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March 2017 Archives

Railroad worker injuries result from collision with Pepsi truck

Railroad crossings in Connecticut and elsewhere are frequently the scenes of train versus motor vehicle accidents, and some crossings in particular are notorious for collisions. In addition to drivers taking foolish chances, a crossing may be poorly maintained or have a limited field of vision. This may cause railroad worker injuries as well as risking the lives of drivers and others. While many railroad companies establish specific safety rules for their crossings, one railroad employee is claiming CSX failed to maintain a crossing in another state where an accident caused his injuries.

The FELA process after railroad accidents

Working for a railroad company in Connecticut and across the country is unique in many ways, least of all, the handling of an injury. Since railroad accidents are not covered by workers' compensation, like with most other industries, an employee must be familiar with the claims process in order to ensure he or she receives any benefits that might be due. Railroad injuries are covered by the Federal Employers Liability Act, and – unlike workers' compensation – determining who was at fault for the accident is an important part of the process.

What could happen if I am exposed to asbestos?

On Feb. 16, 2017, we discussed the risks railroad workers face when it comes to exposure to asbestos ("Railroad workers: Know your risk for asbestos-related illnesses"). One of the health consequences touched on in that article was the risk of contracting a dangerous and life-threatening illness called mesothelioma. Now, we will explore more about this condition.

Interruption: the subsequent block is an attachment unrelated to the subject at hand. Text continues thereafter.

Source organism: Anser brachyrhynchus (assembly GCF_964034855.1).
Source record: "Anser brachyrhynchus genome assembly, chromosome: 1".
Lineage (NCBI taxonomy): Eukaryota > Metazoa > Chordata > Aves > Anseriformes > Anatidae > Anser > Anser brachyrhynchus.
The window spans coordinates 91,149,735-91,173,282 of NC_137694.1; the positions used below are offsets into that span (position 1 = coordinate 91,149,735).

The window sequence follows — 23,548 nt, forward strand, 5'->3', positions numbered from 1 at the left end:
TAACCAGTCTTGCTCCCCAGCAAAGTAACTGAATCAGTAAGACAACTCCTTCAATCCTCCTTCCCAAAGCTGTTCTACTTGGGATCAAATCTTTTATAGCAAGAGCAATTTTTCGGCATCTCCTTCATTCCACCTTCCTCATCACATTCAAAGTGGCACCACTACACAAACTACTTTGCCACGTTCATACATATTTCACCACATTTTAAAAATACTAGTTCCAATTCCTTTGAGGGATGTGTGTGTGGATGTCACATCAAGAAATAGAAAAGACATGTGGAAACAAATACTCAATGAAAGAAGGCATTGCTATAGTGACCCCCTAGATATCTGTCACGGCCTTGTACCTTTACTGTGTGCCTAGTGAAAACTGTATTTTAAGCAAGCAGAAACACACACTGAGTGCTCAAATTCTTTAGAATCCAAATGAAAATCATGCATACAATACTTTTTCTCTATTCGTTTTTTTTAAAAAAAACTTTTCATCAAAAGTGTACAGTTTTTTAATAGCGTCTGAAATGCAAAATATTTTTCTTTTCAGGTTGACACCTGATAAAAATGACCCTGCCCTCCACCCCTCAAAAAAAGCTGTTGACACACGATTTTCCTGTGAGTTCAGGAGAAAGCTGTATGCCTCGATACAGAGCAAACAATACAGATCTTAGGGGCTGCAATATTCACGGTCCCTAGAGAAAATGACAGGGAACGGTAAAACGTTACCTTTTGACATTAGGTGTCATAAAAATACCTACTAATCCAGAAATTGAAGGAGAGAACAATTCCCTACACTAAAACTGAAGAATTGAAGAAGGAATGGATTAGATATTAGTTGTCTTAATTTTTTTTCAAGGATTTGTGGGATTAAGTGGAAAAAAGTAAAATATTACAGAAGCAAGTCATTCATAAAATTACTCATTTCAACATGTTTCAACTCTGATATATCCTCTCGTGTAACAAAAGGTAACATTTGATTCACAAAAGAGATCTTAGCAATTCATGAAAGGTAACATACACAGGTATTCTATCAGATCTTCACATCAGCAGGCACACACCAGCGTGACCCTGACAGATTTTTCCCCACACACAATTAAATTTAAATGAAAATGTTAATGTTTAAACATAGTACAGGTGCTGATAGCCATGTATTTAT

Fatigue contributes to railroad worker injuries

Trying to perform any job while exhausted is difficult. Fatigue may cause a person to be confused, have slow reaction time and make poor decisions. This is why industries that are inherently dangerous -- such as those involving trucking, construction and the railroads -- are trying to reduce the probability that workers will have to perform their duties with inadequate sleep. As a result of this effort, railroad worker injuries in Connecticut and across the country have declined over the past years, although authorities would like the see the numbers go even lower.

Awareness grows for railroad accidents at crossings

As city streets and highways become more crowded, drivers may forget about the existence of railroads until a passing train stops traffic and makes them wait. The fast pace of society may make this wait seem much longer than it actually is, and sometimes impatience can cause a driver to take deadly chances. In Connecticut and across the country, safety advocates are trying to make drivers more aware of the dangers of railroad accidents at crossings.